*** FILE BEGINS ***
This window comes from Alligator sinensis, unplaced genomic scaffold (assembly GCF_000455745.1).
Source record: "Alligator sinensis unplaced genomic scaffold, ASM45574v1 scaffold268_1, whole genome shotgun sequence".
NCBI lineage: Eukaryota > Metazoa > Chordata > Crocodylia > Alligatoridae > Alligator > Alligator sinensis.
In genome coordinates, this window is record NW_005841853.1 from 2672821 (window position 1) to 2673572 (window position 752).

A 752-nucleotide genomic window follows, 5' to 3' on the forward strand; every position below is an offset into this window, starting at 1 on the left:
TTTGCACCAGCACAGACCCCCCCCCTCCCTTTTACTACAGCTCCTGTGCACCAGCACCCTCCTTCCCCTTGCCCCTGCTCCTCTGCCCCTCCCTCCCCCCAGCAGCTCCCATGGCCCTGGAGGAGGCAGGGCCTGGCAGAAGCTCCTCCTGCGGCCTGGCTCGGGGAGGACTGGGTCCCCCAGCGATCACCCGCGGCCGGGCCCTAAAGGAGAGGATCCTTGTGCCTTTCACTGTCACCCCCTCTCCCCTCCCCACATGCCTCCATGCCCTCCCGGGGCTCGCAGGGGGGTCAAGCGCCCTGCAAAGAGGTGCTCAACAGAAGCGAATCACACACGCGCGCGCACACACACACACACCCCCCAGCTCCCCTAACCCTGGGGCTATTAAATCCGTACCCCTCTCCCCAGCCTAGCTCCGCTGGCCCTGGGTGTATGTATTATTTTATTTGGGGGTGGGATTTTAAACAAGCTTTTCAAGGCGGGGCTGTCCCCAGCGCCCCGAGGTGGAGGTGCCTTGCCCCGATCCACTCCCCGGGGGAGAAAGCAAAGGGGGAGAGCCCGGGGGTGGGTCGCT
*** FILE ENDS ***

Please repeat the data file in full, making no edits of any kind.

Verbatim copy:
This window comes from Alligator sinensis, unplaced genomic scaffold (assembly GCF_000455745.1).
Source record: "Alligator sinensis unplaced genomic scaffold, ASM45574v1 scaffold268_1, whole genome shotgun sequence".
NCBI lineage: Eukaryota > Metazoa > Chordata > Crocodylia > Alligatoridae > Alligator > Alligator sinensis.
In genome coordinates, this window is record NW_005841853.1 from 2672821 (window position 1) to 2673572 (window position 752).

A 752-nucleotide genomic window follows, 5' to 3' on the forward strand; every position below is an offset into this window, starting at 1 on the left:
TTTGCACCAGCACAGACCCCCCCCCTCCCTTTTACTACAGCTCCTGTGCACCAGCACCCTCCTTCCCCTTGCCCCTGCTCCTCTGCCCCTCCCTCCCCCCAGCAGCTCCCATGGCCCTGGAGGAGGCAGGGCCTGGCAGAAGCTCCTCCTGCGGCCTGGCTCGGGGAGGACTGGGTCCCCCAGCGATCACCCGCGGCCGGGCCCTAAAGGAGAGGATCCTTGTGCCTTTCACTGTCACCCCCTCTCCCCTCCCCACATGCCTCCATGCCCTCCCGGGGCTCGCAGGGGGGTCAAGCGCCCTGCAAAGAGGTGCTCAACAGAAGCGAATCACACACGCGCGCGCACACACACACACACCCCCCAGCTCCCCTAACCCTGGGGCTATTAAATCCGTACCCCTCTCCCCAGCCTAGCTCCGCTGGCCCTGGGTGTATGTATTATTTTATTTGGGGGTGGGATTTTAAACAAGCTTTTCAAGGCGGGGCTGTCCCCAGCGCCCCGAGGTGGAGGTGCCTTGCCCCGATCCACTCCCCGGGGGAGAAAGCAAAGGGGGAGAGCCCGGGGGTGGGTCGCT